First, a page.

Friendship Day Special: An Accessible Friend

Business partner, classmate, travel companion, support system; Salil plays a million roles in Rustom Irani’s life, but none bigger than that of a friend. This is the story of their friendship that started in a classroom 15 years ago, some 8,380 miles away from Mumbai, and has remained strong despite them changing continents very often…

That's us, chilling in Singapore(Rustom right)

That’s us, chilling in Singapore (Salil left; Rustom right)

For every opportunity a disabled person gets to venture out of home there’s an equally determined effort from that person’s support group to ensure that this cycle continues.

Your family, caregivers, health service providers can only do so much however and the toughest battles are actually fought outside. Right from school, college, work, commute to restaurants, parks, worship and entertainment places your only support group as a disabled person are your friends.

When I was bullied as a kid in school I could give it right back, thanks to friends. Stairs as obstacle, no problem if friends carry you piggyback. It is friends who ensure that once you venture out of your home you have a reason and purpose to be a part of life like everyone else.

A friend is your true accessible option to inclusivity. I have friends who travel the world and share wonderful vivid stories of their adventures just so I can feel that I too have visited those places. Friends who’ve stayed up with me during blackouts and emergencies while stuck in inaccessible places for hours.

And I have a friend who is now my business partner and brother-in-arms since the past 15 years.

Our friendship is sweeter than the ice cream...just kidding!

Our friendship is sweeter than the ice cream…just kidding!

While we both were Bombay folk and studied only a stone’s throw from each other in the city we first got to know each other in film school in San Francisco.

While our Indian roots brought us together our friendship was forged through the work we did in film school. Salil is the man behind the camera, I’m the one in front of it. He observes, I gab, he executes, I plan, he assists, I gladly accept his help.

Any new place that Salil now visits he makes an instinctive mental note of accessibility for me. I don’t need to tell him my needs as he is ahead of me in those respects and in times of real sticky situations we’ve only been able to wriggle out if trouble with our collective efforts.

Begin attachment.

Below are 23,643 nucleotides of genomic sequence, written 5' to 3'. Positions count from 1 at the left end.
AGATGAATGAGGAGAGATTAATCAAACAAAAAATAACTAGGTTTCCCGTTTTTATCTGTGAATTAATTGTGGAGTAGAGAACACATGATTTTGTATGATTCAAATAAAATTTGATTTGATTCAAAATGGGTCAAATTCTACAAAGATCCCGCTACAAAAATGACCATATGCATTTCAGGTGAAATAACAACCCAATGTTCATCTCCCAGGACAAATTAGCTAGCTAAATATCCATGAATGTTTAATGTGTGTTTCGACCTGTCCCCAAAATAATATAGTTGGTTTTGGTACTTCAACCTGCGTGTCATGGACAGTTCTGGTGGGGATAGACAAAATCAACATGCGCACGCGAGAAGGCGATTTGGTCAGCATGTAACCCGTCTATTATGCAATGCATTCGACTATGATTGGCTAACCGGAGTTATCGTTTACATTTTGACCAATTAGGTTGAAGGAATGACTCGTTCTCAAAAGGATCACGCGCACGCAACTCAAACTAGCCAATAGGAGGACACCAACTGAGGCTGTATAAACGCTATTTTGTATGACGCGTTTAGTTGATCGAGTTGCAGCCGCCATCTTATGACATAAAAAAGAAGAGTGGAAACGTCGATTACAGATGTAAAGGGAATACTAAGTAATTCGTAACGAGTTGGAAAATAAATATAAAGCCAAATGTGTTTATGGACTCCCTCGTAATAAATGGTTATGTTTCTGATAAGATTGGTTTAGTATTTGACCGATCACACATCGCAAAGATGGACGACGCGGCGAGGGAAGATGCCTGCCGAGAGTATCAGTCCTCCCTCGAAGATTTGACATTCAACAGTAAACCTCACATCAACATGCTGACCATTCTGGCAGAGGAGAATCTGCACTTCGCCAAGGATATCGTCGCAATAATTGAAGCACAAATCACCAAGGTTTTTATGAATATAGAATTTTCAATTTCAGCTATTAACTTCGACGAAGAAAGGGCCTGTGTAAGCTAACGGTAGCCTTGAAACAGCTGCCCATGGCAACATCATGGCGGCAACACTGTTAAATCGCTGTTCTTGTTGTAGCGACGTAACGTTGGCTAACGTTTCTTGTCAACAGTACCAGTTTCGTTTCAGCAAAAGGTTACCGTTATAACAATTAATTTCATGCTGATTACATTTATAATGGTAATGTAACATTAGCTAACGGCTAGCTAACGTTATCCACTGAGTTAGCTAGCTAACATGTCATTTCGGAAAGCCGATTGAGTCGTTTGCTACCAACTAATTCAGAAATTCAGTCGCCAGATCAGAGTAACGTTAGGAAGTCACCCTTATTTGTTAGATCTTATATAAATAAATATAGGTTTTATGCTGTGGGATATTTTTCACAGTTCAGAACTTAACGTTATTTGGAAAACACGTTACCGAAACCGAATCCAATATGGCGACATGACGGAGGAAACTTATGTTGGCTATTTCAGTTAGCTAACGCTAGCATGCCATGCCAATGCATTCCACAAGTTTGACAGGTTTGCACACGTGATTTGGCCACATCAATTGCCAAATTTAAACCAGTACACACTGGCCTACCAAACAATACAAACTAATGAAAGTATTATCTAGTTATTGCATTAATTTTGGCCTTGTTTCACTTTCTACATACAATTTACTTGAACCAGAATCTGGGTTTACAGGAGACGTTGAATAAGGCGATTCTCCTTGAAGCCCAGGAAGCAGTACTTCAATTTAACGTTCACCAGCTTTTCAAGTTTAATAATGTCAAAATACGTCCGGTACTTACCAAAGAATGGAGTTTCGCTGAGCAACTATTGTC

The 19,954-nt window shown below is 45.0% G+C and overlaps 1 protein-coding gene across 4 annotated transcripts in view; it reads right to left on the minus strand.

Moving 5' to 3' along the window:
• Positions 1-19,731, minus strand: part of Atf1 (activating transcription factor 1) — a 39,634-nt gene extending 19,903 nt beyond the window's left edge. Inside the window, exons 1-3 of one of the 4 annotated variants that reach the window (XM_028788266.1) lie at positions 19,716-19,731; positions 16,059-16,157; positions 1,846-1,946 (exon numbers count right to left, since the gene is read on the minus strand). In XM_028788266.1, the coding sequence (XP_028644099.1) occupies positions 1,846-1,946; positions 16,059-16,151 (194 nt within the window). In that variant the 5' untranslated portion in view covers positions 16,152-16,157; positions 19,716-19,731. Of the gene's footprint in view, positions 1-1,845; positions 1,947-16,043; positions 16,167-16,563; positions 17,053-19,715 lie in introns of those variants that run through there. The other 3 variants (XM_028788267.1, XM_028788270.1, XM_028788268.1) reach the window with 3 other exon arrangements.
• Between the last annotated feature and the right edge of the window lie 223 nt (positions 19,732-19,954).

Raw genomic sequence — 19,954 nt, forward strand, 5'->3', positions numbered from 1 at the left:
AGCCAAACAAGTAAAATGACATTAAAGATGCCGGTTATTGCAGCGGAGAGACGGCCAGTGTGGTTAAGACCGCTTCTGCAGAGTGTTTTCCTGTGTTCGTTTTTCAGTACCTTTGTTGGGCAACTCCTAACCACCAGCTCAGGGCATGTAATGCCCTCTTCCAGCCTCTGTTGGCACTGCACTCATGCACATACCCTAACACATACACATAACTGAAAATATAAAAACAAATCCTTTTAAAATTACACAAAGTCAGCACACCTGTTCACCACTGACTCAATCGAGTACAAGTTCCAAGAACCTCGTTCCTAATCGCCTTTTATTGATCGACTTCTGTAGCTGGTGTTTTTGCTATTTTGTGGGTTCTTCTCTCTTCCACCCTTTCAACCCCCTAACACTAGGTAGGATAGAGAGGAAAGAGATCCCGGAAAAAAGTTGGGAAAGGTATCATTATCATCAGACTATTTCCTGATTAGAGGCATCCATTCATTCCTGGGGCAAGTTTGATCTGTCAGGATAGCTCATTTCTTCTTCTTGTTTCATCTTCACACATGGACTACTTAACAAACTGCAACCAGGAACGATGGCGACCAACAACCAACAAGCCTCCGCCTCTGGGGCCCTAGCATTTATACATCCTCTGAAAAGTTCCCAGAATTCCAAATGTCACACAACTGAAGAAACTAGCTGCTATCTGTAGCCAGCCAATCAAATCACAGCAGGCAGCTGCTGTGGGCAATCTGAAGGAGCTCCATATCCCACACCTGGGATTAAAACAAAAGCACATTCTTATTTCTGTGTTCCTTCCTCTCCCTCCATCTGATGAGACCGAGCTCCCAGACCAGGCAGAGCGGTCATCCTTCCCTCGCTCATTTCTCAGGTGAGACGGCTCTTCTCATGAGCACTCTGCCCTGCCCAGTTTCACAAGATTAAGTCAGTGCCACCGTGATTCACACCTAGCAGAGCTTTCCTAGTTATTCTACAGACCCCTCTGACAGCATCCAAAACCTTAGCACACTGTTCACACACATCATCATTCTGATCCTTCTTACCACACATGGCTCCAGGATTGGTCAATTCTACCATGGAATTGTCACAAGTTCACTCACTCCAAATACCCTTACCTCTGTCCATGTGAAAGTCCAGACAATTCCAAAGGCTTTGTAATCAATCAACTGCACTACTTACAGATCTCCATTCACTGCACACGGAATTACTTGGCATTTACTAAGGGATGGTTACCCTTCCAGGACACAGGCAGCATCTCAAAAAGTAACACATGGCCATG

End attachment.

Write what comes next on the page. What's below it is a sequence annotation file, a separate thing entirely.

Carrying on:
Since transport would sometimes mean a lot of money being spent for special accessible vehicles Salil would often turn those long treks into fun walks, exploring routes, clicking pictures and marking pit stops for my wheelchair. No weather is too bad, no time like the present and no obstacle which could be overcome. All lessons of the outside world picked up in his company.

During a nasty snowstorm and a failed wheelchair motor Salil dragged me through 2kms of slushy, icy streets in snowy weather cheerfully mocking my weight.

We’ve traveled in the most inaccessible places thanks to makeshift hacks and spur of the moment solutions. While there were plenty of moments where one would expect to turn back Salil egged me on that little bit extra with the promise of something awesome beyond the next bend.

Our trademark pose!

Our trademark pose!

He’s also the one true bridge and the most vocal when it comes to discussing the shortcomings in both, perception and lack of infrastructure important for inclusivity of the disabled.

In all of this I sometimes wonder what it would be for him to have a friend who uses a wheelchair, because I have no close friends with a disability.

I have only ever asked him this once. His reply, “With you I’m guaranteed the best free parking spot and don’t have to stand in queues. The able-bodied folk without a disabled friend are missing out on the biggest scam ever.” That’s another thing about a true friend, they tell it like it is.

Happy friendship day dear reader and may your support buddy know what you mean to them on this day.

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If just like Rustom, you have a friend who has supported you throughout then it’s time you took a holiday together. Enable Travel aims to make travelling accessible for all. With us, all you need to think about is which place to travel to, leave the rest to us!  Visit enabletravel.com or call 1800 266 8002

Rustom Irani

Founder and Creative Head of MoniePlant Productions, Rustom Irani was confined to a wheelchair after a motorbike accident at age nine. Despite this disadvantage, he has travelled across four continents and believes that a vacation is something to look forward to rather than something that you need to avoid. In keeping with this spirit, Rustom is dedicated to offering solutions and making travel more accessible for disabled travellers.

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